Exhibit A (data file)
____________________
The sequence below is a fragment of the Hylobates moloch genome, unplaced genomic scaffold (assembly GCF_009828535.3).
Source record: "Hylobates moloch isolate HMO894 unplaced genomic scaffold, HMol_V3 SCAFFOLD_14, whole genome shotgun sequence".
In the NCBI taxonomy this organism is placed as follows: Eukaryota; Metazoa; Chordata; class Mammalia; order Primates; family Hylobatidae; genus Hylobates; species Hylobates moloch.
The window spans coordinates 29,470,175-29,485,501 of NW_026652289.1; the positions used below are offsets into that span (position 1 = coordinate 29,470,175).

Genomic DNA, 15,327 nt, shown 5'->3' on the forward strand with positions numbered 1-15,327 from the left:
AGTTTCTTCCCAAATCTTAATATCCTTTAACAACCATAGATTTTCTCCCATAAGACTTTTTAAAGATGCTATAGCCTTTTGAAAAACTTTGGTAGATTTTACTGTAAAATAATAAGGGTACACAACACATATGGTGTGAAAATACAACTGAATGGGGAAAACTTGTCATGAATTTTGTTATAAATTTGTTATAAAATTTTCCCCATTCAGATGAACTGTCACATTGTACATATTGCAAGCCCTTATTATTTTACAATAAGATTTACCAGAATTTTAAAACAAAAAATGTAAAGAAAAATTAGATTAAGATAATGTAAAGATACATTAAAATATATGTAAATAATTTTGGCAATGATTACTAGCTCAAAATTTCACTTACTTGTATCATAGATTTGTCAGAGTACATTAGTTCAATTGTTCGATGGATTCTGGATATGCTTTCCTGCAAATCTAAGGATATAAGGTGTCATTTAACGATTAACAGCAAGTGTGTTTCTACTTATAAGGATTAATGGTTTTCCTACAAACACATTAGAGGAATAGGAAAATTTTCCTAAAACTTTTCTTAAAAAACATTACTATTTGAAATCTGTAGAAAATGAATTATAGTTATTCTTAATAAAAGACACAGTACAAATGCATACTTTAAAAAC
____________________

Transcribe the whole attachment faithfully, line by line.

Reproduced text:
The sequence below is a fragment of the Hylobates moloch genome, unplaced genomic scaffold (assembly GCF_009828535.3).
Source record: "Hylobates moloch isolate HMO894 unplaced genomic scaffold, HMol_V3 SCAFFOLD_14, whole genome shotgun sequence".
In the NCBI taxonomy this organism is placed as follows: Eukaryota; Metazoa; Chordata; class Mammalia; order Primates; family Hylobatidae; genus Hylobates; species Hylobates moloch.
The window spans coordinates 29,470,175-29,485,501 of NW_026652289.1; the positions used below are offsets into that span (position 1 = coordinate 29,470,175).

Genomic DNA, 15,327 nt, shown 5'->3' on the forward strand with positions numbered 1-15,327 from the left:
AGTTTCTTCCCAAATCTTAATATCCTTTAACAACCATAGATTTTCTCCCATAAGACTTTTTAAAGATGCTATAGCCTTTTGAAAAACTTTGGTAGATTTTACTGTAAAATAATAAGGGTACACAACACATATGGTGTGAAAATACAACTGAATGGGGAAAACTTGTCATGAATTTTGTTATAAATTTGTTATAAAATTTTCCCCATTCAGATGAACTGTCACATTGTACATATTGCAAGCCCTTATTATTTTACAATAAGATTTACCAGAATTTTAAAACAAAAAATGTAAAGAAAAATTAGATTAAGATAATGTAAAGATACATTAAAATATATGTAAATAATTTTGGCAATGATTACTAGCTCAAAATTTCACTTACTTGTATCATAGATTTGTCAGAGTACATTAGTTCAATTGTTCGATGGATTCTGGATATGCTTTCCTGCAAATCTAAGGATATAAGGTGTCATTTAACGATTAACAGCAAGTGTGTTTCTACTTATAAGGATTAATGGTTTTCCTACAAACACATTAGAGGAATAGGAAAATTTTCCTAAAACTTTTCTTAAAAAACATTACTATTTGAAATCTGTAGAAAATGAATTATAGTTATTCTTAATAAAAGACACAGTACAAATGCATACTTTAAAAAC